Communicating Risks to Foster Compliance

By Lindsay McKenzie, via Inside Higher Ed

Dinner Table Discussions

Rita Manfredi, an emergency physician at George Washington University Hospital, worries that unless students have been personally affected by COVID-19, they won’t take safety precautions seriously. While messaging about measures to prevent the spread of the disease are important, getting students to understand the risks should start in their homes through discussion with their family, said Manfredi.

“Students think that they’re invincible,” said Manfredi. While young people are less likely to become seriously ill from COVID-19, they may experience unexplained chronic symptoms after getting sick, she said. There is also a serious risk they may spread the disease to their friends, their professors and, once they return home, to their family.

“We need students to understand that when they go back to college, it won’t be the same. But I don’t think they do understand that. I think they’re expecting to go back and live life as they did before,” said Manfredi. “Some students have been at home since March, and they are craving social interaction. How do you tell college kids, you know, you really shouldn’t be going to that bar or sports event because you won’t be able to drink without taking off your mask?”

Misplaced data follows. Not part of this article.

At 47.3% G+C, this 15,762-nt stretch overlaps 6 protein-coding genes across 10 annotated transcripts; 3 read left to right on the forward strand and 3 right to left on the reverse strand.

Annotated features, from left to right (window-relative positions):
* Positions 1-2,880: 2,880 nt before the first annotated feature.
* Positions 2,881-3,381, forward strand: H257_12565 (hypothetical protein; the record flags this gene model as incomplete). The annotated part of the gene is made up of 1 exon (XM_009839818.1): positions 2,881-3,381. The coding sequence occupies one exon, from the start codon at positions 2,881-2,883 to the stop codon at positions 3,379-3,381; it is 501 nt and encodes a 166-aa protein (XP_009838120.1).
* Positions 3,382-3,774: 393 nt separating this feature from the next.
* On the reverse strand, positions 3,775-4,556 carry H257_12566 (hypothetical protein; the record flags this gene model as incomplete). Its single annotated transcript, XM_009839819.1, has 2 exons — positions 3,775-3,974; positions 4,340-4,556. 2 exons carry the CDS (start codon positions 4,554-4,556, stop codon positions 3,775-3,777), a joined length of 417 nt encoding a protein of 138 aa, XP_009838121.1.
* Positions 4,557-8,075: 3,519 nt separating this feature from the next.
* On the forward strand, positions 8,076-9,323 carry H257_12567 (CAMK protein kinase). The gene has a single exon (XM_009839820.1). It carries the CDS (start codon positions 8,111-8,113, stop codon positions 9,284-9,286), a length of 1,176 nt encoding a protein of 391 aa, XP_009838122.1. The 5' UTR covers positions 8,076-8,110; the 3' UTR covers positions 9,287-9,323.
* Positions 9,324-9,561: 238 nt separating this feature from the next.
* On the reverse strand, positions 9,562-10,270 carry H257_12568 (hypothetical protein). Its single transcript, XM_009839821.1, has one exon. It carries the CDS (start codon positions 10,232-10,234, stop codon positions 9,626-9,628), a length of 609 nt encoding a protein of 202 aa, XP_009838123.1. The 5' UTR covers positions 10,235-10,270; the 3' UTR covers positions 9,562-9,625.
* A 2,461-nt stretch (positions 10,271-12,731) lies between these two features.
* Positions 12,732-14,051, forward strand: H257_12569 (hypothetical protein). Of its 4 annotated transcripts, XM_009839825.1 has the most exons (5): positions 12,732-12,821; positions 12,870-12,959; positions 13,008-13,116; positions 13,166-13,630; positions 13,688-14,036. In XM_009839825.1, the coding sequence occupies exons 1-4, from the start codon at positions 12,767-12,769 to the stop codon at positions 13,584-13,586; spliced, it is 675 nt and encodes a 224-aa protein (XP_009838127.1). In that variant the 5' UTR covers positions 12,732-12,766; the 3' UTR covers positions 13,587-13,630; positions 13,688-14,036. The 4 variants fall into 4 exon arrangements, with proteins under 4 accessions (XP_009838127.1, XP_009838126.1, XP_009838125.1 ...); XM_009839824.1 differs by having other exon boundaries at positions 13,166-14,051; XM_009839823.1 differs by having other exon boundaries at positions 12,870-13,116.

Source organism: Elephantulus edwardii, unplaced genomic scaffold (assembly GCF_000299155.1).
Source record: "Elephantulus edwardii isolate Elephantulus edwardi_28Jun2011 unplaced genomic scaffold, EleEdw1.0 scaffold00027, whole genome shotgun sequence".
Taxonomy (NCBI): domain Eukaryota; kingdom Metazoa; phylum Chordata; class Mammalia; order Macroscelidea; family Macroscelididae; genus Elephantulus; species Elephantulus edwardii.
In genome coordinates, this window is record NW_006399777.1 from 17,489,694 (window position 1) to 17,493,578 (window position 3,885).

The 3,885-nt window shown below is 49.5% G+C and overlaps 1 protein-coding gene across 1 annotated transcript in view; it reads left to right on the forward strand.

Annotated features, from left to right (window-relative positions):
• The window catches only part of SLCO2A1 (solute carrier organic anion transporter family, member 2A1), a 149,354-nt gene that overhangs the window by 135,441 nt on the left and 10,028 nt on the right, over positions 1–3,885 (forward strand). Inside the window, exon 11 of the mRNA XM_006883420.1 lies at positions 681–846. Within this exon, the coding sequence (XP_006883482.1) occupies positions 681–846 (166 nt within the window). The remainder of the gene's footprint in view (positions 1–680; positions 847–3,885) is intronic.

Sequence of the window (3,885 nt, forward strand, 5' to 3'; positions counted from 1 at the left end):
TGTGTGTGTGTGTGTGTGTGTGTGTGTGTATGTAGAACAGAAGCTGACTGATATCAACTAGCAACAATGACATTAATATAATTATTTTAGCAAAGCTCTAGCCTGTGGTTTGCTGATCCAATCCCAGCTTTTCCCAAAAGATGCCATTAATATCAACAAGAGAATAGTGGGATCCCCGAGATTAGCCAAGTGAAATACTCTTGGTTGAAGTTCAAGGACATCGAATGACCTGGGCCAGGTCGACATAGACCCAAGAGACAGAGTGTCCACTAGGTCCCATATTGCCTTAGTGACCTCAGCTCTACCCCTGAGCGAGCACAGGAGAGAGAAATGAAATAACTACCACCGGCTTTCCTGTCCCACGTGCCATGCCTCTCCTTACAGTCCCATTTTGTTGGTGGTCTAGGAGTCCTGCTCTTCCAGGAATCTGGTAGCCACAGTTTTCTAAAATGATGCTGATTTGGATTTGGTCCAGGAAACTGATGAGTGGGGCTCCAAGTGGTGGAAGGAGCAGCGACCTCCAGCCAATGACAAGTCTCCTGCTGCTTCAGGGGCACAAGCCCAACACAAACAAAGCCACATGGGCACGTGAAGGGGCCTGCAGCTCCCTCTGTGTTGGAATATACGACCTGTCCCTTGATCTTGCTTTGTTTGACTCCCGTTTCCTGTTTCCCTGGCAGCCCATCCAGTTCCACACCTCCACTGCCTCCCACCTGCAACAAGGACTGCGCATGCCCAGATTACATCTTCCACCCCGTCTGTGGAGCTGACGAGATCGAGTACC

Manfredi, who has a son who is preparing to go to college, recommends that families sit down for a “dinner table discussion” before students go back to campus. Parents should talk about safety measures, such as masks, social distancing, hand washing and regularly disinfecting surfaces. “Ventilation is also really important,” said Manfredi. She encourages students to open windows in their dorm rooms and instructors to hold classes outside, if possible. In addition to these measures, Manfredi wants families to discuss what should happen in the event that someone becomes seriously ill.

While uncomfortable, discussions about advance care planning are important and signify how seriously students should take COVID-19, said Manfredi. When young people end up intensive care, their parents often have no idea what their child’s wishes might be, which can cause a lot of stress and uncertainty about how to proceed, said Manfredi. It is a good idea for young people to know their parents’ wishes, too, she said.

“Students need to understand this is not just a flu.”